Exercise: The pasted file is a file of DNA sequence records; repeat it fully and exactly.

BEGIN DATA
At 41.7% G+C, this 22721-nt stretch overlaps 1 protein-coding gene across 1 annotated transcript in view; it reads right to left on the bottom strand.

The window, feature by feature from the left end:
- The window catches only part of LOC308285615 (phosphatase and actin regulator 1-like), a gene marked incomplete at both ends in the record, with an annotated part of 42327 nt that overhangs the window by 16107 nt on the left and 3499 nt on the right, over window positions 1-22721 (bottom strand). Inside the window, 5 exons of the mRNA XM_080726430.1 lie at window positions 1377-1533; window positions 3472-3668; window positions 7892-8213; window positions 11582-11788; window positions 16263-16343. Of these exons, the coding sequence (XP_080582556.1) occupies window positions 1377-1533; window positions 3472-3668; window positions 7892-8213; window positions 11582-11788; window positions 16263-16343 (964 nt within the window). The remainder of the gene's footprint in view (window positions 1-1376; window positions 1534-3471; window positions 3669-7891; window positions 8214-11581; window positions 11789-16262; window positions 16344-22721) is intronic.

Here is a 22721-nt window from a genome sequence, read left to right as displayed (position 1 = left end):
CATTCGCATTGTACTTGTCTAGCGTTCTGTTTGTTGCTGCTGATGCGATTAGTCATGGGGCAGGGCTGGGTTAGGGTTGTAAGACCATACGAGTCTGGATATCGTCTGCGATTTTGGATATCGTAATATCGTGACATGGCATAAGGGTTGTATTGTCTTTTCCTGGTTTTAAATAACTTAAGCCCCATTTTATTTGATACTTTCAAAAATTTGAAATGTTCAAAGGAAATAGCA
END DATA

At 41.7% G+C, this 22721-nt stretch overlaps 1 protein-coding gene across 1 annotated transcript in view; it reads right to left on the bottom strand.

The window, feature by feature from the left end:
- The window catches only part of LOC308285615 (phosphatase and actin regulator 1-like), a gene marked incomplete at both ends in the record, with an annotated part of 42327 nt that overhangs the window by 16107 nt on the left and 3499 nt on the right, over window positions 1-22721 (bottom strand). Inside the window, 5 exons of the mRNA XM_080726430.1 lie at window positions 1377-1533; window positions 3472-3668; window positions 7892-8213; window positions 11582-11788; window positions 16263-16343. Of these exons, the coding sequence (XP_080582556.1) occupies window positions 1377-1533; window positions 3472-3668; window positions 7892-8213; window positions 11582-11788; window positions 16263-16343 (964 nt within the window). The remainder of the gene's footprint in view (window positions 1-1376; window positions 1534-3471; window positions 3669-7891; window positions 8214-11581; window positions 11789-16262; window positions 16344-22721) is intronic.

Here is a 22721-nt window from a genome sequence, read left to right as displayed (position 1 = left end):
CATTCGCATTGTACTTGTCTAGCGTTCTGTTTGTTGCTGCTGATGCGATTAGTCATGGGGCAGGGCTGGGTTAGGGTTGTAAGACCATACGAGTCTGGATATCGTCTGCGATTTTGGATATCGTAATATCGTGACATGGCATAAGGGTTGTATTGTCTTTTCCTGGTTTTAAATAACTTAAGCCCCATTTTATTTGATACTTTCAAAAATTTGAAATGTTCAAAGGAAATAGCA